I read Danielewski’s House of Leaves back when it first came out, and I was creeped out, dumbfounded, and left in a state of wonder over the book that I held in my hand, and had just found my way through.
So when I heard he was undertaking a new, literally epic tale, called The Familiar, I had to jump in. The first book, clocking in at about 839 pages is only the premiere volume in what is planned to be a 27 volume journey! That’s a lot of story. But I came across a line somewhere on the interwebs on how to treat this book… It’s the pilot episode for the rest of the series, it introduces some of the characters, hints at what’s to come, teases about the season-long arc, and brings us into the world.
That’s how I read it, and that’s how I enjoyed it.
Once again, Danielewski plays with fonts, text layout, page structure, and even the very nature of storytelling. We are introduced to a vast array of characters, most of whom are currently centered in Los Angeles, but a couple in Veracruz, and one in Singapore. But all of them, it seems, will eventually tie together with the book’s central character, Xanther, a young epileptic, slightly clumsy, but completely endearing girl, with her flurry of questions, and honest nature.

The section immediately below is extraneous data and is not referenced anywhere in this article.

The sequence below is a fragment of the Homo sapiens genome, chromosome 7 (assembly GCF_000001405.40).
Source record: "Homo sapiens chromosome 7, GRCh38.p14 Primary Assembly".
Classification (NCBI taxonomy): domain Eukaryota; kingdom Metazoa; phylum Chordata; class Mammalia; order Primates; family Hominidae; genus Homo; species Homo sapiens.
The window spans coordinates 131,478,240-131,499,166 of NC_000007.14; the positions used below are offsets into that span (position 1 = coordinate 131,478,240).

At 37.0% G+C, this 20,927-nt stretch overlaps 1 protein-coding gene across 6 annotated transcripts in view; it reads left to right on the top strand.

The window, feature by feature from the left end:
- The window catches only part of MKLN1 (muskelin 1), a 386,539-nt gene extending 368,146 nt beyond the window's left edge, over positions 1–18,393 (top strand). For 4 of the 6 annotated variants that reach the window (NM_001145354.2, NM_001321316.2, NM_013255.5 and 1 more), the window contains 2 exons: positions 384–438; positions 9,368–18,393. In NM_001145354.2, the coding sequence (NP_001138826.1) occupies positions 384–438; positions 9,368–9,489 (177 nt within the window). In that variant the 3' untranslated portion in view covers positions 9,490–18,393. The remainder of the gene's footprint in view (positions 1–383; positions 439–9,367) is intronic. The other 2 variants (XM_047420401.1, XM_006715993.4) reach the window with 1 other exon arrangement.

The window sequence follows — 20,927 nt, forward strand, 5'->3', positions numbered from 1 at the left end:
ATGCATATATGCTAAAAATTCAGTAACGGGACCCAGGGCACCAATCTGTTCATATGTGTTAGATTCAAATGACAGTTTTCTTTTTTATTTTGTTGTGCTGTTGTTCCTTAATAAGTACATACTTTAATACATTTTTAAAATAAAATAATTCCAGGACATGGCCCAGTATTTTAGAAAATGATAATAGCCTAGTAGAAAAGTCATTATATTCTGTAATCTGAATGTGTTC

The first book takes place over the course of one day, revealed not only in the title, but in the time stamps that begin and end each chapter. A day that seems to be rainy the whole world over.
We check in with a variety of characters, who will no doubt be drawn closer to the seemingly metaphysical mystery that is being created or is already present in the world, as a number of them already seemed to have heard the cry which draws Xanther in. There are a pair of scientists on the run; we learn that a number of their colleagues are dead or disappeared and they have a strange, possibly scrying device, they refer to as The Orb. There are Xanther’s parents Anwar and Astair, her sisters Freya and Shasti, a would-be thug, Hopi…
We check in with all of these characters and more, though most of the time we spend with Xanther, and her family, as it is a big day for them. But what Xanther comes home with that day is not what they expected, and maybe more than it seems.
I’ll admit that sometimes the writing, for the minds of each of the characters can get a little confusing… it’s simply a matter of shifting gears to understand the patios of each person we visit with. But, honestly, I just really want to know what happens with Xanther…
Of course Danielewski continues to play, throughout, with fonts, pages, and styles, differentiating each of the characters, and their minds, each page important, whether its raining text, or a single word, but each of them, in their way, seem to be drawn to whatever will happen…
Looking forward to digging into Volume 2 shortly!